“Stores that manage to build a large number of loyal social media followers reap huge rewards. They don’t do it by showing their products with prices, commercials or ads. Instead, they feature initiatives such as their support of local fundraising for charitable groups and they use humor and memes about furniture. Tie posts in with your customers’ interests—anything they might enjoy. Offer to let people use your store for association meetings and clubs. That will bring folks in who aren’t necessarily looking for furniture. When they need furniture, maybe they’ll think of you first.

“A small furniture retailer in Tennessee recently used social media to promote a contest. The offer was a free recliner giveaway to one lucky person who ‘liked’ their post. Nearly 100,000 likes were received after just one boosted post. Website traffic exploded and the cost was minimal.”

Other No-Nos

Liddell noted that there are a number of practices that sabotage social media efforts. “Support the police and fire department, honor local citizens but avoid politics at all costs. You’d be shocked how many furniture stores put political posts on their business Facebook pages. It’s true that it will encourage some people to interact, comment and like your page, but it will alienate others.

“All this can be done so posts don’t appear to be commercially written. They should reflect your store’s personality. Don’t post more than once a day because Facebook’s algorithms penalize you for doing that. Ideally, post every two or three days. Remember that once you have an organic audience built up, paying to boost posts is still necessary because Facebook doesn’t care about helping you to promote your business unless you pay to play.”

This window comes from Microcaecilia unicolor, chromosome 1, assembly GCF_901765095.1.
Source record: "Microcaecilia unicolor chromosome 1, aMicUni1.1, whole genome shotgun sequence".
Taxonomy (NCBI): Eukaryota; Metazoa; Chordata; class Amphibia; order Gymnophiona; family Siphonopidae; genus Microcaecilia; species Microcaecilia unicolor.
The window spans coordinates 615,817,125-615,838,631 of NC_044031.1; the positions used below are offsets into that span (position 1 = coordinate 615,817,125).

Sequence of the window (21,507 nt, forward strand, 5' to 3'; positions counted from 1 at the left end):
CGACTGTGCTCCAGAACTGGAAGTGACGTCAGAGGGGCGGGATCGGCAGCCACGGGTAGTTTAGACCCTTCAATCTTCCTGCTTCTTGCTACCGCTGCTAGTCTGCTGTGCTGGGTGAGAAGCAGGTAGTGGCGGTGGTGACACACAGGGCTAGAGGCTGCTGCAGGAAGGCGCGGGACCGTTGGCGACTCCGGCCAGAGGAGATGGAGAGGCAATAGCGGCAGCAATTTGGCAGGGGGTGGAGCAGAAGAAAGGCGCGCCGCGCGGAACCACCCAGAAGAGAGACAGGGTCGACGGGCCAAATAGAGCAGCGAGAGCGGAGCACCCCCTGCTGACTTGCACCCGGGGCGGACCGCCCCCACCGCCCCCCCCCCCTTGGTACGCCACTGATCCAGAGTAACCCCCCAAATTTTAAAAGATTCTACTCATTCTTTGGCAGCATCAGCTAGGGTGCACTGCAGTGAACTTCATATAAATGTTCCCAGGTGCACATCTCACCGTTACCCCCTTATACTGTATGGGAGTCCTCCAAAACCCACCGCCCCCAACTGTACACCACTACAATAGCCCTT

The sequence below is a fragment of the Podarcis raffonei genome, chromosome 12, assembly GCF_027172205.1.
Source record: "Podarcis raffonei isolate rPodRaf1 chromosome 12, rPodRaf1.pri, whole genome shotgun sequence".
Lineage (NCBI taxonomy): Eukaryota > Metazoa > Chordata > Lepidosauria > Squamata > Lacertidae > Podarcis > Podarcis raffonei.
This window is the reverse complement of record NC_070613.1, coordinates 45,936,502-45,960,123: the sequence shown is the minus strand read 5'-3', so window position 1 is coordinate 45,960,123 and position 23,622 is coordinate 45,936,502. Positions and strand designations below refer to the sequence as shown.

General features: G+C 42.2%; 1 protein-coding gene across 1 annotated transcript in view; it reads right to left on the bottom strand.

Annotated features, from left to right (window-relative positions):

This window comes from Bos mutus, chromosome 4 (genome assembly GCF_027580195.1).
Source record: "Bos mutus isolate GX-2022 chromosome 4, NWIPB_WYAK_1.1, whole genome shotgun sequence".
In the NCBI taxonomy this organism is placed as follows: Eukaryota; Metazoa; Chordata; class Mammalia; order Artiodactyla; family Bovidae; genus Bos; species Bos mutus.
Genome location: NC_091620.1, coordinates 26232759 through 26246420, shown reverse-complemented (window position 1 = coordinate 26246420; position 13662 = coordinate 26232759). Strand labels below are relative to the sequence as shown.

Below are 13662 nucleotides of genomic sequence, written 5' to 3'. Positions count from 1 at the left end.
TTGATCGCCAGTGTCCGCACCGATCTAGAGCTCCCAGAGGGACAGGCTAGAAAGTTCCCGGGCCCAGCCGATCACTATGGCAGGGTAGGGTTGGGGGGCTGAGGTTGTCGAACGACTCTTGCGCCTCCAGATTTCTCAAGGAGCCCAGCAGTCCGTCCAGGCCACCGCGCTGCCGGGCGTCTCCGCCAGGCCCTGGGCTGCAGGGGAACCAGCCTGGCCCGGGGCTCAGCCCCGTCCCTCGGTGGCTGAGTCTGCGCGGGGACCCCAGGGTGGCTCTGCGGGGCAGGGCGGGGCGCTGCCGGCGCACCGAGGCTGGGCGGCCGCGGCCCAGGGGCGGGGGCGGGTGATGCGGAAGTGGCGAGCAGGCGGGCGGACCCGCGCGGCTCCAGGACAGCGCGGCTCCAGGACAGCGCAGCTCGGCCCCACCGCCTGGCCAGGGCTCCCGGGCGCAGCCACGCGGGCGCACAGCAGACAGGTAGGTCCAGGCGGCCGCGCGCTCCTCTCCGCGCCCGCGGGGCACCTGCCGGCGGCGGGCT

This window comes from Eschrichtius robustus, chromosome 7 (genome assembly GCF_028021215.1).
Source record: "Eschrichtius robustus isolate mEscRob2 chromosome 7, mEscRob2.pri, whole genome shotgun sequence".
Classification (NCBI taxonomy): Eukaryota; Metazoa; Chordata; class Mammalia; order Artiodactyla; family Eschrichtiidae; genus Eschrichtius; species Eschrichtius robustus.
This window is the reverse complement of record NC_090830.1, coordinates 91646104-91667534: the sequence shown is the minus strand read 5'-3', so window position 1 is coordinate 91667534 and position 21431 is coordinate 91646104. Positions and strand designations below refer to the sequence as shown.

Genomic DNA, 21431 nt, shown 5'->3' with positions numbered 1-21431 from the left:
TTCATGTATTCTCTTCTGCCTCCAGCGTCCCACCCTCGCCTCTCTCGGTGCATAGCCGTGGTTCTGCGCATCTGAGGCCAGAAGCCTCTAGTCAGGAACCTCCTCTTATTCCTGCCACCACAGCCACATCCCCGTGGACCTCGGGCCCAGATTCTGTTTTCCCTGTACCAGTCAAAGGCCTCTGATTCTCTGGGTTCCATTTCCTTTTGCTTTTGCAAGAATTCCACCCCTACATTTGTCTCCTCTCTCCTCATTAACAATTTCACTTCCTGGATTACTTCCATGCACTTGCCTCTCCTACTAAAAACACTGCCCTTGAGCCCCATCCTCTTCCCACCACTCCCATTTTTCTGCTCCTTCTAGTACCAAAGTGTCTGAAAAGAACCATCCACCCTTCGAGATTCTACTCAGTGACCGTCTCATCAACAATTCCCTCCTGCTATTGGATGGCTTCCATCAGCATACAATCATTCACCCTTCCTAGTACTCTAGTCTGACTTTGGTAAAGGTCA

Where to Find Great Ideas

“Many retailers don’t spend enough time mining ideas from other businesses’ social media,” he added. “Check out L.L. Bean’s Facebook page. It’s one of the best I’ve ever seen. Their intro message is, ‘Welcome to the official Facebook page for L.L. Bean. Follow along for inspiring outdoor stories and photos, expert tips and advice, and a community devoted to helping make the most of every moment outside. #being an outsider.’ It doesn’t say ‘A great place to buy coats.’ It’s everything but a selling platform. It’s all about branding and familiarity. Use a lot of hashtags to show up in searches more frequently.”

Back to Basics

Liddell concluded his remarks by suggesting that retail furniture stores get back to basics to bring in shoppers and build long-term customer loyalty. “You’d be surprised how many retailers don’t follow that protocol,” he pointed out. “Furniture World readers shouldn’t just take my word for it. I recommend they visit websites and social media pages of every furniture store they’ve read or heard about. That’s exactly what I did. I was shocked by the lack of relevant, meaningful content retailers are putting out there that shoppers would be interested in seeing.”



About Tom Liddell: Tom Liddell is the senior vice president and director of Planned Furniture Promotions a company that provides a variety of approaches to successful home furnishings sales promotions. Direct questions or comments can be directed to Liddell at editor@furninfo.com.


Russell Bienenstock is Editor-in-Chief of Furniture World Magazine, founded 1870. Comments can be directed to him at editor@furninfo.com.